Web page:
Mavroyeni Bey to Mr. Gresham.
Washington, April 5, 1894.
Mr. Secretary of State: You doubtless remember that in the course of our interviews on the subject of the return to Turkey of certain Ottoman subjects naturalized under the laws of the United States, I had repeatedly expressed my personal confidence—for I was not at that time in possession of positive instructions from my Government—that it was not possible that the Sublime Porte would imprison the said subjects solely for the gratification of so imprisoning them, and that its policy must necessarily be based on justice and law.
This confidence of mine, I am happy to say, has just been formally confirmed. Indeed, I have this instant received a telegram from his excellency Said Pasha which I hasten to transcribe herewith, begging your excellency to kindly consider its contents as officially expressing the opinion of the Imperial Government touching the matter.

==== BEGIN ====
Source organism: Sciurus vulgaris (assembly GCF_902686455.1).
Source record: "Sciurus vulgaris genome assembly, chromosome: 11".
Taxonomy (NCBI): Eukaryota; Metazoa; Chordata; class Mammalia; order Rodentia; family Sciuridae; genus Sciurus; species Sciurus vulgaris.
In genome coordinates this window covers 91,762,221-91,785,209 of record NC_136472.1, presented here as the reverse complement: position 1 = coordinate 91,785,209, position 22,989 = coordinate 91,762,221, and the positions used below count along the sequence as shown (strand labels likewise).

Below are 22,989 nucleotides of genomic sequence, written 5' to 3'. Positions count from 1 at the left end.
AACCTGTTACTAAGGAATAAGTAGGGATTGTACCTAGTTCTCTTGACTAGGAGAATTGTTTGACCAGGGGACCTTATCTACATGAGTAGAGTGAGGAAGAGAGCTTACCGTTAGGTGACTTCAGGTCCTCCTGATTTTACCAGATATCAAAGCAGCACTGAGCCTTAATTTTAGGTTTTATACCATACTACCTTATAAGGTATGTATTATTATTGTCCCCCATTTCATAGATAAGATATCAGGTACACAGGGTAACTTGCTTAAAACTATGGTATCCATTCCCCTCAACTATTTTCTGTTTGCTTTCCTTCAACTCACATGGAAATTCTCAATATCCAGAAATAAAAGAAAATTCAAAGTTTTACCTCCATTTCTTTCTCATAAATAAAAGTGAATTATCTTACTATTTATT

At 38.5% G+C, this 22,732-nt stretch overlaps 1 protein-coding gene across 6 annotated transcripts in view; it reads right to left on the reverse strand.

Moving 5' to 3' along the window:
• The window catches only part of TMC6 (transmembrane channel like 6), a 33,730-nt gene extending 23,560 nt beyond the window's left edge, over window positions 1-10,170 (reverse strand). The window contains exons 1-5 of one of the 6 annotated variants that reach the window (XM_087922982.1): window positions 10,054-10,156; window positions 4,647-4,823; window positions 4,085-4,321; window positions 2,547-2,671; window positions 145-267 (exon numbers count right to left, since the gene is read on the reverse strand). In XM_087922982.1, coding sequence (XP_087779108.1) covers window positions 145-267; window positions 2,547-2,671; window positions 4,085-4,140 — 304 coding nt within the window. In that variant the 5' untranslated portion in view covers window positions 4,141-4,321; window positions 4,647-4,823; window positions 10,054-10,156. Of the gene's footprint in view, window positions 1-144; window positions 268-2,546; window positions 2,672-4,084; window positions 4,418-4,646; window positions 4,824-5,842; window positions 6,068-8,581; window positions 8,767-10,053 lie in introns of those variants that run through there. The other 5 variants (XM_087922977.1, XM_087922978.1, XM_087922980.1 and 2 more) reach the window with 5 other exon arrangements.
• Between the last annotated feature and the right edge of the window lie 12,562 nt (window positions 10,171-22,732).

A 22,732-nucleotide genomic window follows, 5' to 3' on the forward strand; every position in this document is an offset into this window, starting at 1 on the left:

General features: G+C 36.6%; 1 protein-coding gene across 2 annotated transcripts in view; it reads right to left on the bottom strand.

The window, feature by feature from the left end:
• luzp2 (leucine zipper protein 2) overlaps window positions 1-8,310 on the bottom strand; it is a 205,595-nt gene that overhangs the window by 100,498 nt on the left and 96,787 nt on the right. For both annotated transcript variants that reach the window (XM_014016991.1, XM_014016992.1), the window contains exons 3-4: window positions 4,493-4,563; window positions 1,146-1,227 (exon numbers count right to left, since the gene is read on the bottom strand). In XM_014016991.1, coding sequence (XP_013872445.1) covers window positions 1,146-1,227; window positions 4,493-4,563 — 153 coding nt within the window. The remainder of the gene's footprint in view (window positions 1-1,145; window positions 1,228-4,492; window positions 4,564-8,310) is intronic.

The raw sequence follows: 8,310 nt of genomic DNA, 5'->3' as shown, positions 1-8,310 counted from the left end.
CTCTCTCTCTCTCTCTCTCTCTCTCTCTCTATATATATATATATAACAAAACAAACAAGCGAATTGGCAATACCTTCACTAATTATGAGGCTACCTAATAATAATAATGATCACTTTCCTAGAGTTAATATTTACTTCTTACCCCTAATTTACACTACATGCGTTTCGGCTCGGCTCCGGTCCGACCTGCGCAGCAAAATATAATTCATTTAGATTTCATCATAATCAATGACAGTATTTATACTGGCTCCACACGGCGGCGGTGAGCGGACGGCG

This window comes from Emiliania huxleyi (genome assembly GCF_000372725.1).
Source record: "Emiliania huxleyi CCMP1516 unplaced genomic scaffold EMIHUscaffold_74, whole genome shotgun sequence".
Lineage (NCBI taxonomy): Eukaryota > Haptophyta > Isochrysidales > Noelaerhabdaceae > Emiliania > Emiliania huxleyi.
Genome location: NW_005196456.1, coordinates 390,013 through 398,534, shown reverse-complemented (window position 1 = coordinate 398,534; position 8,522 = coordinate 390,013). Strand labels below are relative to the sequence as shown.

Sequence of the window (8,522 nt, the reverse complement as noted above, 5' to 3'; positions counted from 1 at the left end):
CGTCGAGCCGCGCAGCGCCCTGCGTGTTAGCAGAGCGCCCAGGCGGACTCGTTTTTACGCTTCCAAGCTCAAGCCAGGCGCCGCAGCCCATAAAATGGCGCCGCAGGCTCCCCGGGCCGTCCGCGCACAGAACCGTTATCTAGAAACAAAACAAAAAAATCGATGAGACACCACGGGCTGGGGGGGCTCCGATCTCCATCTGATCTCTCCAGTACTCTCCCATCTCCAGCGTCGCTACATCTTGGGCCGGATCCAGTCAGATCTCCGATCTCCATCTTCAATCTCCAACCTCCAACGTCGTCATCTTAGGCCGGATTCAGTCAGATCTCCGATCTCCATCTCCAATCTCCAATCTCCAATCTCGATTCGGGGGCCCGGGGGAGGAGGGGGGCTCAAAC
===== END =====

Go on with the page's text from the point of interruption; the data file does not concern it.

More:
Please allow no doubt to remain in the mind of the Government of the United States on the following question: The cabinet of the United States is under the impression that we imprison Ottoman subjects, naturalized citizens of the United States, who return to the empire, because they have changed their nationality. Such, however, is not the case, for, in the first place, such a procedure has never been followed to this day. In the second place, the law directs that all our subjects who have themselves naturalized abroad without complying with the laws and regulations bearing on the question, shall be prohibited from returning to Turkey, and when any of their number return to the country of their origin we are content with expelling them from the Ottoman territory. If, then, some few among these latter are imprisoned, it is certainly not by reason of their naturalization in the United States, but solely for some difficulty they may be involved in with the law.